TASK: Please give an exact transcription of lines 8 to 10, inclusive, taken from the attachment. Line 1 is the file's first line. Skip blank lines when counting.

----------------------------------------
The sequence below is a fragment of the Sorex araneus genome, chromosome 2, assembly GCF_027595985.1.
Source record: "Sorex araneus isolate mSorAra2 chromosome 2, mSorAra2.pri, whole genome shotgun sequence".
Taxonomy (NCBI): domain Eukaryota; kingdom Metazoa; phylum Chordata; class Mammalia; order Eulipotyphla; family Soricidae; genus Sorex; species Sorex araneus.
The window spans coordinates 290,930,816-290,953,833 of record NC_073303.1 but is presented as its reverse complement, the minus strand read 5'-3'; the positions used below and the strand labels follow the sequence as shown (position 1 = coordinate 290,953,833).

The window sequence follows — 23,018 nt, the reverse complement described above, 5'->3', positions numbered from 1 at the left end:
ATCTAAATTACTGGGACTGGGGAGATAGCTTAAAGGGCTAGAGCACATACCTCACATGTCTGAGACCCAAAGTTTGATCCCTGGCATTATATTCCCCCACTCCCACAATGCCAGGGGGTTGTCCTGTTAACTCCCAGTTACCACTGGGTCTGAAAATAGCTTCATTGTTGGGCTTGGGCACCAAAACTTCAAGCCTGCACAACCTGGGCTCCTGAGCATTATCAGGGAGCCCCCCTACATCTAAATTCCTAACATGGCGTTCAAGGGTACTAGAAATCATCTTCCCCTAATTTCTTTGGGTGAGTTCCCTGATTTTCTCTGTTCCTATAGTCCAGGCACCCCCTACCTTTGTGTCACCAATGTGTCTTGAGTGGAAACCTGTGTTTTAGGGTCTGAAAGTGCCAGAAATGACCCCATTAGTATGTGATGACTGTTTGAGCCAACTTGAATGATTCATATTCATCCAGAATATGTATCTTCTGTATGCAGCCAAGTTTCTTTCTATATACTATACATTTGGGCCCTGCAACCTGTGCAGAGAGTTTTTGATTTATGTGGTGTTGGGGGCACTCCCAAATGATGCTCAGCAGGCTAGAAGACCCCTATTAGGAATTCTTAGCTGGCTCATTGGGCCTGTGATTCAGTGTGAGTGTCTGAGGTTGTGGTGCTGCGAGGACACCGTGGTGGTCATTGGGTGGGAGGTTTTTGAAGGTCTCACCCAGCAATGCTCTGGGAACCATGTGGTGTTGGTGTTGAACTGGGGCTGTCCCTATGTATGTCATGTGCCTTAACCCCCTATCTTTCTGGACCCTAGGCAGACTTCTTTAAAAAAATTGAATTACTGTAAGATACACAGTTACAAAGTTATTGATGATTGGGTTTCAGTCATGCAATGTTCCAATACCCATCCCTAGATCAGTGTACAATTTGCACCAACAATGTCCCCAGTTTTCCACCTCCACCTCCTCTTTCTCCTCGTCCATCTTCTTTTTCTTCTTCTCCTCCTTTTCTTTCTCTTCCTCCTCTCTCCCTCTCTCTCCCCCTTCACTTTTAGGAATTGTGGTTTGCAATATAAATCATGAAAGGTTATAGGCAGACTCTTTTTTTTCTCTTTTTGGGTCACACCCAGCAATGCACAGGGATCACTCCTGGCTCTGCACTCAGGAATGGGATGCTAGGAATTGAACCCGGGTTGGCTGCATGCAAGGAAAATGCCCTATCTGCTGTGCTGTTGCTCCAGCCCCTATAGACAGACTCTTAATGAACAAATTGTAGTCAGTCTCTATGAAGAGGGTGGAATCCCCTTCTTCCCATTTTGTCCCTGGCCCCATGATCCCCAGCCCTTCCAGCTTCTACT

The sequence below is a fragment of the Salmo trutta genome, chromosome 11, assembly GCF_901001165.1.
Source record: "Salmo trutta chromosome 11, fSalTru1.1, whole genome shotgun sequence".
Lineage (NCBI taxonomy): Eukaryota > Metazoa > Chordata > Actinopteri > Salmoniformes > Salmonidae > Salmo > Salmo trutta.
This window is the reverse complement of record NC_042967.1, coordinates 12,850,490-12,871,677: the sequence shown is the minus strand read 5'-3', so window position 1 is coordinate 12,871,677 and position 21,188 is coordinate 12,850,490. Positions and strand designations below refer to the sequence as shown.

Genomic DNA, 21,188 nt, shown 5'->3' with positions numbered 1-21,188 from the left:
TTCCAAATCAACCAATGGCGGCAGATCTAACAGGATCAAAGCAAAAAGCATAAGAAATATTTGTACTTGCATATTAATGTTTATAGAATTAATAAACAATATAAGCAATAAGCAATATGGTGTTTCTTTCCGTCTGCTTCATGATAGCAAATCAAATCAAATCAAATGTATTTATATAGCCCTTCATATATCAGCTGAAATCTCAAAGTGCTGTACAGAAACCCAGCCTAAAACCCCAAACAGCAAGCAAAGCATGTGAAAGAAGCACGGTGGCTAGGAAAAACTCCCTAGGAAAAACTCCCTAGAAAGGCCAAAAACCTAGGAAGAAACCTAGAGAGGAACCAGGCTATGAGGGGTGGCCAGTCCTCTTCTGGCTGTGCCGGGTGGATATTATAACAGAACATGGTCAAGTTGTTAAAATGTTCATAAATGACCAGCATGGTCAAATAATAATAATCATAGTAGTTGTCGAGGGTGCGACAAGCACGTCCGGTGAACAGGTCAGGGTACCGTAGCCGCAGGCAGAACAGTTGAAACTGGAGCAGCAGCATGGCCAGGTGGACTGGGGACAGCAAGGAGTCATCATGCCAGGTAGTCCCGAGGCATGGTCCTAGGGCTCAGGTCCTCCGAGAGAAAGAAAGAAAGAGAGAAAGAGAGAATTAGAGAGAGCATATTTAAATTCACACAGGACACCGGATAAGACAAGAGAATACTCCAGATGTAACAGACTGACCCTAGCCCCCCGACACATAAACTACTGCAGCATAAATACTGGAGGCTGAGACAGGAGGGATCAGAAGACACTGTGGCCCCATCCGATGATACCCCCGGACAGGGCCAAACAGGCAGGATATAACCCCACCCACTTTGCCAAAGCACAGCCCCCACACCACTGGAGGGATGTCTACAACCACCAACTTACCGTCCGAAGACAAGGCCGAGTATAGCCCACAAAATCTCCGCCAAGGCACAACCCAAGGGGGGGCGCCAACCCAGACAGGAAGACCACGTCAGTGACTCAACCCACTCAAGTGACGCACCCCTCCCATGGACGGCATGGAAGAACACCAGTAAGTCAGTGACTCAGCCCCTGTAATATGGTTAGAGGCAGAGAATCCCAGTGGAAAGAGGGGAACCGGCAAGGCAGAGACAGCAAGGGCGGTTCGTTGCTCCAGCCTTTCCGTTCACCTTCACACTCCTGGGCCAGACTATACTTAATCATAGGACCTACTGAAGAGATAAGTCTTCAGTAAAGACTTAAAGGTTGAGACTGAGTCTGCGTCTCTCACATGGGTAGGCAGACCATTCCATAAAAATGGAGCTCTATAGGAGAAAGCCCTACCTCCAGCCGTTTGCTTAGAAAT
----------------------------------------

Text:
Source record: "Salmo trutta chromosome 11, fSalTru1.1, whole genome shotgun sequence".
Lineage (NCBI taxonomy): Eukaryota > Metazoa > Chordata > Actinopteri > Salmoniformes > Salmonidae > Salmo > Salmo trutta.
This window is the reverse complement of record NC_042967.1, coordinates 12,850,490-12,871,677: the sequence shown is the minus strand read 5'-3', so window position 1 is coordinate 12,871,677 and position 21,188 is coordinate 12,850,490. Positions and strand designations below refer to the sequence as shown.